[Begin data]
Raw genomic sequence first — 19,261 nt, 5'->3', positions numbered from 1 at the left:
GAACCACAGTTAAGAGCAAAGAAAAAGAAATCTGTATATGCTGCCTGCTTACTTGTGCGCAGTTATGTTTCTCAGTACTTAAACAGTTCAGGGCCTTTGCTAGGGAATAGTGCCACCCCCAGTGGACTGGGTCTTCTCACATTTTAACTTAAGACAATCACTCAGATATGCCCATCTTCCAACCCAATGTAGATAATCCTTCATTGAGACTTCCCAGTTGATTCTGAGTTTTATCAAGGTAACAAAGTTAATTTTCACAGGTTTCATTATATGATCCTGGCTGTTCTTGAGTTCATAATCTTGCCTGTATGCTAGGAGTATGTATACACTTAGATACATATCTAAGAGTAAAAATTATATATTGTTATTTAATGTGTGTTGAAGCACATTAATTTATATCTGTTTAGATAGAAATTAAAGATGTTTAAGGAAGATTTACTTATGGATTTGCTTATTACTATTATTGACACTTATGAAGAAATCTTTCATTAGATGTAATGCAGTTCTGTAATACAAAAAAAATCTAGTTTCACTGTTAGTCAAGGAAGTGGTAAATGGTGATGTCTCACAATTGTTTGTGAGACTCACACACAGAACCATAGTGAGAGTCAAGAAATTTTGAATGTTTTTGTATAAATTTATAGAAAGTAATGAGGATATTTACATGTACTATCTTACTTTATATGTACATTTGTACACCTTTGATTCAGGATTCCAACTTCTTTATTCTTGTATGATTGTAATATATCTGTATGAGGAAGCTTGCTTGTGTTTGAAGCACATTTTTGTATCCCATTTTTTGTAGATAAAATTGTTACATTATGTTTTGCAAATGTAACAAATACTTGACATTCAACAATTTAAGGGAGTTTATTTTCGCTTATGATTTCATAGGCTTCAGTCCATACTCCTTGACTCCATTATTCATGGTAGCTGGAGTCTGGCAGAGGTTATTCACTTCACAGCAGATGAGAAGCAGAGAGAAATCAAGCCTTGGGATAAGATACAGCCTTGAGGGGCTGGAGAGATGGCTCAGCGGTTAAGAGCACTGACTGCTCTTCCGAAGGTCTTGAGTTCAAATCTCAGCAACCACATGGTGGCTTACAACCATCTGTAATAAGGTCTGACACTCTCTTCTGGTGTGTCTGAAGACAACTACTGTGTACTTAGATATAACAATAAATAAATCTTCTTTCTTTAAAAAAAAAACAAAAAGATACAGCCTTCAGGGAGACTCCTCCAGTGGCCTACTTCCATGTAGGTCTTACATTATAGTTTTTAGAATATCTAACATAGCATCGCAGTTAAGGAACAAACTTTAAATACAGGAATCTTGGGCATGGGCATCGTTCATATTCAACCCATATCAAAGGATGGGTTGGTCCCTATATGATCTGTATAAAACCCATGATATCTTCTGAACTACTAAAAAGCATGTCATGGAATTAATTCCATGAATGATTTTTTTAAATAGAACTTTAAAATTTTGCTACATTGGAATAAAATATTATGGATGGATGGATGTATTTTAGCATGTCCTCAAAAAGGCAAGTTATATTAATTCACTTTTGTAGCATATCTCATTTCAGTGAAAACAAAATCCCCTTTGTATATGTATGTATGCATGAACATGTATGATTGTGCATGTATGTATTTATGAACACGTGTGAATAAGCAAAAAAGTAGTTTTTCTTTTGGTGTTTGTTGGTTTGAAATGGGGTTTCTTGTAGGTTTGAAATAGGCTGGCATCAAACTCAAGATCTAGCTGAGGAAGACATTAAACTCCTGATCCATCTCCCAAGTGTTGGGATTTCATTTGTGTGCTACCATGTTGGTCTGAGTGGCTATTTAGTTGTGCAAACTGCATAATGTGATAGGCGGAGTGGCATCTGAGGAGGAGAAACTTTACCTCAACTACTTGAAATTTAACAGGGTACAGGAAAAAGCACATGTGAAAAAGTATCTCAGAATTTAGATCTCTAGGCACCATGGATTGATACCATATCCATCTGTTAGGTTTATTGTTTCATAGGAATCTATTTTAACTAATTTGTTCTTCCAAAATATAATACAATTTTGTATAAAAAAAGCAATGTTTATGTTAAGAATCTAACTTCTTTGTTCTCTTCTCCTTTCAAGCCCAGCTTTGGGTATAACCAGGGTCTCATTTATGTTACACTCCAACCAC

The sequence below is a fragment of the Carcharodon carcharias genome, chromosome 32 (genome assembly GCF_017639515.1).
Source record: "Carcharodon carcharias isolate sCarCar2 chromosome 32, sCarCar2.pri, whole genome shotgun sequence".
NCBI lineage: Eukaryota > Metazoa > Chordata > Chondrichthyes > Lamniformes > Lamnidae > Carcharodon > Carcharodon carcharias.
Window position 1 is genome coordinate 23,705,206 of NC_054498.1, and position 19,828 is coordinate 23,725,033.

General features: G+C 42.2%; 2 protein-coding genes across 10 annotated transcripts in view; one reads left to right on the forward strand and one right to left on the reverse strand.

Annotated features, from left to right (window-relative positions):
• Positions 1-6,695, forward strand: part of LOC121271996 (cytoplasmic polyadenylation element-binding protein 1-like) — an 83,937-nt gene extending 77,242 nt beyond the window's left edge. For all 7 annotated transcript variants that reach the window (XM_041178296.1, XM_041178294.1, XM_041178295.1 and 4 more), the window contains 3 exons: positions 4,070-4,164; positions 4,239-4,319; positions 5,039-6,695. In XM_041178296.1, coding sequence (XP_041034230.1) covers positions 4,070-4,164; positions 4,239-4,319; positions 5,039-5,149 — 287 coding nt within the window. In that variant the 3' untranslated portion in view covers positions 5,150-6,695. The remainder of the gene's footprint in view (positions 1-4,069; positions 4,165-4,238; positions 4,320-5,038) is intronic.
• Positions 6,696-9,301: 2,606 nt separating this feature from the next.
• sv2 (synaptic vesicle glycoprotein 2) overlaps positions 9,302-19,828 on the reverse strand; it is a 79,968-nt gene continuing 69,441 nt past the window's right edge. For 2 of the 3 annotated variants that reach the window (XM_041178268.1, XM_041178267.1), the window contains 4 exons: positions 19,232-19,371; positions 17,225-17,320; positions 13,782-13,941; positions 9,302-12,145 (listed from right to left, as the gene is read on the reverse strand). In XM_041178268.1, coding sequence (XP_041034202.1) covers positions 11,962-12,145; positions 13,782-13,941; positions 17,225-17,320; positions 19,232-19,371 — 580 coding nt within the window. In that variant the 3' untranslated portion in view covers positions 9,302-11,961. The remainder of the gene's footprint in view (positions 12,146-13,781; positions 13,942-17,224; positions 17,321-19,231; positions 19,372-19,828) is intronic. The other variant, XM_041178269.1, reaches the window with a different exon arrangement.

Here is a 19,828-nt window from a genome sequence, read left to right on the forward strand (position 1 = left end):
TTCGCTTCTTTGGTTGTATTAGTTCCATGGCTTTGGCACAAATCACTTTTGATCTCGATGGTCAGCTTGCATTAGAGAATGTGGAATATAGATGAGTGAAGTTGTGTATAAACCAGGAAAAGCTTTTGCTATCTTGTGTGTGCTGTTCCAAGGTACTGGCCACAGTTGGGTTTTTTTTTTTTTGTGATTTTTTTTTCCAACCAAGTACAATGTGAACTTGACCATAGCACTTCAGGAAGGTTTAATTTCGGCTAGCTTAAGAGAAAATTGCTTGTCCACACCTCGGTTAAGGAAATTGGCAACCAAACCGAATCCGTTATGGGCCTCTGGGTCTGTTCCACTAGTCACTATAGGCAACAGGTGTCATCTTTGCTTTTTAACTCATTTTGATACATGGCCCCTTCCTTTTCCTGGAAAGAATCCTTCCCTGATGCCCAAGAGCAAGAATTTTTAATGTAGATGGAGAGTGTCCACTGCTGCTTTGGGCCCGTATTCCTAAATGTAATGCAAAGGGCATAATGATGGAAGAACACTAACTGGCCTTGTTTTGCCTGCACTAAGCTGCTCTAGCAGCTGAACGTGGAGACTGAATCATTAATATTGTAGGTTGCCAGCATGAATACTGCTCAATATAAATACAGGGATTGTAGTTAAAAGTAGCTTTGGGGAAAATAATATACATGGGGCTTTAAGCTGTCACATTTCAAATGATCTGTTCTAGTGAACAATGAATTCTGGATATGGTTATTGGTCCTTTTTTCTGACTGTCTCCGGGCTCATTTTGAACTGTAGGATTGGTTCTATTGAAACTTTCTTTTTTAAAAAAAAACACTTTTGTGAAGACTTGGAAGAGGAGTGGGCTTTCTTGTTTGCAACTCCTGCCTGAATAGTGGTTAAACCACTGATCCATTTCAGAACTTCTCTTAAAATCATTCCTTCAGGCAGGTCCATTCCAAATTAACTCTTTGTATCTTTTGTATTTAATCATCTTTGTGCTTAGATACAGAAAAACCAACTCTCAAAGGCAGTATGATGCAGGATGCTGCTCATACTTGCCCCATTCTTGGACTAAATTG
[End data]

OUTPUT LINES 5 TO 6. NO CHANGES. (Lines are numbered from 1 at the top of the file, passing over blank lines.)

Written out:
NCBI lineage: Eukaryota > Metazoa > Chordata > Chondrichthyes > Lamniformes > Lamnidae > Carcharodon > Carcharodon carcharias.
Window position 1 is genome coordinate 23,705,206 of NC_054498.1, and position 19,828 is coordinate 23,725,033.